Molly is a 5th grader from Bixby, her mother said that she has never been on a field trip due to lack of school funding. Oklahoma would have to invest nearly $1.3 billion more annually to reach the regional average per-student spending.

Molly is a 5th grader from Bixby, her mother said that she has never been on a field trip due to lack of school funding. Oklahoma would have to invest nearly $1.3 billion more annually to reach the regional average per-student spending.

 Whitney teaches high school journalism in Moore. “I’m here for the districts that aren’t as fortunate as mine” she said. 10% of Oklahoma teachers with a decade of experience leave the state or profession every year and the projected demand for teachers in the state will continue to outpace the supply.

Whitney teaches high school journalism in Moore. “I’m here for the districts that aren’t as fortunate as mine” she said. 10% of Oklahoma teachers with a decade of experience leave the state or profession every year and the projected demand for teachers in the state will continue to outpace the supply.

 Dakota is a 4th grader from Tishomingo, Oklahoma. She said that the smart whiteboard in her classroom stopped working at the beginning of the year and hasn’t been fixed due to lack of funds.

Dakota is a 4th grader from Tishomingo, Oklahoma. She said that the smart whiteboard in her classroom stopped working at the beginning of the year and hasn’t been fixed due to lack of funds.

 Alexis brought her daughter Lu, kindergarten, and her son Milo, 3rd grade, to the Capitol to support their teachers. “The kids deserve so much more, their brains are underfunded!” said Alexis.
 At the beginning of 2018 teachers in Oklahoma were the 49th lowest paid in the USA.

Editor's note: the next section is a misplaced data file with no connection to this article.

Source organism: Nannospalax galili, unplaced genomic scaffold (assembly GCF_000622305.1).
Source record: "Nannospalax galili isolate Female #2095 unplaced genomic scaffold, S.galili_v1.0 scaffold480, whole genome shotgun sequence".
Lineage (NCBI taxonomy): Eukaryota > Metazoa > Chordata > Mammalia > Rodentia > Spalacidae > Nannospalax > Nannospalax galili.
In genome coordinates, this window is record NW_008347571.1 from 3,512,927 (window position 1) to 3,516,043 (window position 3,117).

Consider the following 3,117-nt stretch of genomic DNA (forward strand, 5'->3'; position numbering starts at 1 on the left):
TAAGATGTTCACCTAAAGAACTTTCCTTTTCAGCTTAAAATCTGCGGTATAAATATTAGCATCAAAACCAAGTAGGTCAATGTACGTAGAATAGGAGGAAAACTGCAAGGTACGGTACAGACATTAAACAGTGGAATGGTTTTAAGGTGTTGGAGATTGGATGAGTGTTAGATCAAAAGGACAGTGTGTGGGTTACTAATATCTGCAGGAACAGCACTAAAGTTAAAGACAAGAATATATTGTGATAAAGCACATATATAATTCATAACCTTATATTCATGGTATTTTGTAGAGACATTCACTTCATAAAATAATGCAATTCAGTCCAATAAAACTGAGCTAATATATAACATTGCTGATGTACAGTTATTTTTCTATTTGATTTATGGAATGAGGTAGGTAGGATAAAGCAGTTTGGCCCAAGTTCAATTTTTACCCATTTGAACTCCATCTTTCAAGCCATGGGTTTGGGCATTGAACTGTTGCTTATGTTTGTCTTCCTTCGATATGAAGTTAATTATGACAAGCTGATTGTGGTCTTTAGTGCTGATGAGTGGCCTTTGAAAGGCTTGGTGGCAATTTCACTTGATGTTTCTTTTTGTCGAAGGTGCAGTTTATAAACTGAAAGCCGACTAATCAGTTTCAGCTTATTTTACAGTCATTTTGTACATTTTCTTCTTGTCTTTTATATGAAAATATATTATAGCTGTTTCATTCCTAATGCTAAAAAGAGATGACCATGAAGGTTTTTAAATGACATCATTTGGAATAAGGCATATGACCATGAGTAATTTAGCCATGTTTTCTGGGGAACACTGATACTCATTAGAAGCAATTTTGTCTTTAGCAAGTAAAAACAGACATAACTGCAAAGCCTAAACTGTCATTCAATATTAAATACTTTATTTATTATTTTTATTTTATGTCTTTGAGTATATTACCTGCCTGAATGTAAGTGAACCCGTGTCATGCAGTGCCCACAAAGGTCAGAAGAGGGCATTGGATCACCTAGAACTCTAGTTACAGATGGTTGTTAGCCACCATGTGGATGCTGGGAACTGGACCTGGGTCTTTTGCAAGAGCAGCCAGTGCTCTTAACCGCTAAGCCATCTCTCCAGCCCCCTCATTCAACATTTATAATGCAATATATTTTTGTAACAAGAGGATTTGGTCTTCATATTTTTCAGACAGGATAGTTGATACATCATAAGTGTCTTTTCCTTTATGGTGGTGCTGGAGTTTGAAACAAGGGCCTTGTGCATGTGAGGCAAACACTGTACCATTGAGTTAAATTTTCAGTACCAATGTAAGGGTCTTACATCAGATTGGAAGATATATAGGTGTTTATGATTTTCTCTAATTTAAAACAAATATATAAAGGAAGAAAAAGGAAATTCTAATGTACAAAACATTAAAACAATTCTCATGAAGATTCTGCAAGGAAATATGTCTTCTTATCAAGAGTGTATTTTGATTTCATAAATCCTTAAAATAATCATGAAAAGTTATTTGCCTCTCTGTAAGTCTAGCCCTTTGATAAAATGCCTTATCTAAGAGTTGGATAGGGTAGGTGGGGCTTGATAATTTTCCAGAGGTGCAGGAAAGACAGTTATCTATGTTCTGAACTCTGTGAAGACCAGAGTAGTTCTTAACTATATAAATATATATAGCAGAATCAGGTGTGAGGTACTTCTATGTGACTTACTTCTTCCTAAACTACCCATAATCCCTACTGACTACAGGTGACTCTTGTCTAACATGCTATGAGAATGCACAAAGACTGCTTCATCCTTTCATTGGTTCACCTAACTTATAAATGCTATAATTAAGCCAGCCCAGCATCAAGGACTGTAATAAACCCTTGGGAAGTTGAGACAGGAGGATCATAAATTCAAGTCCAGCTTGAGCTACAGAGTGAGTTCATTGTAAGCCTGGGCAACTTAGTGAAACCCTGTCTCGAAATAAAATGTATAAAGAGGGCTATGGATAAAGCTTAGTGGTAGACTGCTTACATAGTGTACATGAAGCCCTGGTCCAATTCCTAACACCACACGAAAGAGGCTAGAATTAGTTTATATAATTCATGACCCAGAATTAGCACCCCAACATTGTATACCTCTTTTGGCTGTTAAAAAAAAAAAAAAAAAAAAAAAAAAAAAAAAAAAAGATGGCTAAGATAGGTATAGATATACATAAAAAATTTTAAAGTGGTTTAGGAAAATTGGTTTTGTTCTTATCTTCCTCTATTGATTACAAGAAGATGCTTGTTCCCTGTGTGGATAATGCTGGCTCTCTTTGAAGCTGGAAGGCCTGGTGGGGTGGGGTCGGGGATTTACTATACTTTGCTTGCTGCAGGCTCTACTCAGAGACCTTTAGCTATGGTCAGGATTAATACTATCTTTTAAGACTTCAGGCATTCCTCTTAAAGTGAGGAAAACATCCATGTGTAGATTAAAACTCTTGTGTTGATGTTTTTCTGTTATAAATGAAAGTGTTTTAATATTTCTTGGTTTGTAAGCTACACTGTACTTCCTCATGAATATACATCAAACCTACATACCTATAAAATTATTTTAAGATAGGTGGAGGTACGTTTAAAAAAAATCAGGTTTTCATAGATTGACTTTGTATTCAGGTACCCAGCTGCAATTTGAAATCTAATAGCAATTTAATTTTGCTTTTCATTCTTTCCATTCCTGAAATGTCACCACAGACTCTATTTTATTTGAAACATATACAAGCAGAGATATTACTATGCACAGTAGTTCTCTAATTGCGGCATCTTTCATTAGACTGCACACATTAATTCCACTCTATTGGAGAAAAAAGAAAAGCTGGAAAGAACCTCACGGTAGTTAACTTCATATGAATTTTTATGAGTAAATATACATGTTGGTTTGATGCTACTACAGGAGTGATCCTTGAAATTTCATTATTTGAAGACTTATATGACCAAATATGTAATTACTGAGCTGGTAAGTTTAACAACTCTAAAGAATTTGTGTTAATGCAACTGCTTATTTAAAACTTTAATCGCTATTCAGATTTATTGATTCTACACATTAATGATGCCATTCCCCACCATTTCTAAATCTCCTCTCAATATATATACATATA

Taylor and Christian were at the Capitol to support their mother who is an OKC public schools teacher. “I want to go to school and my mom deserves more money.” Taylor said.
 Audrey is a 4th grade teacher from Moore, Oklahoma and her class size is often 30 or more students. “I’m here to fight for better funding so that we can retain the teachers we have in Oklahoma instead of losing them to other states.”
 Kylee is in kindergarten and came to the Capitol to support her teacher. 17% of new teachers in Oklahoma leave the state or profession every year.
 Dennis teaches elementary math and science in Tulsa, “A teacher in Iowa just retired making $20,000 a year more than I do”. He has been teaching for 26 years.
 Kalina is 4 and goes to school next year. When asked why she was at the Capitol, she replied, “I’m here to see the government that’s not here!”
 Dana teaches 4th grade in Davis, Oklahoma. “Our reading books are over 10 years old, there’s a story in them that says we’ve never had an African American president,” she said. .
 Michelle teaches 5th grade math in Lawton. “My daughter brought home a textbook that had my name in it from 25 years ago,” she said.